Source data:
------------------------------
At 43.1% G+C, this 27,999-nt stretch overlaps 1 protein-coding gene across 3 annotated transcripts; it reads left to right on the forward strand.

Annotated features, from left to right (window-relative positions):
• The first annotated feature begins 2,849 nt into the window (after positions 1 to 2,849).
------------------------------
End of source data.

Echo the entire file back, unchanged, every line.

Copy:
At 43.1% G+C, this 27,999-nt stretch overlaps 1 protein-coding gene across 3 annotated transcripts; it reads left to right on the forward strand.

Annotated features, from left to right (window-relative positions):
• The first annotated feature begins 2,849 nt into the window (after positions 1 to 2,849).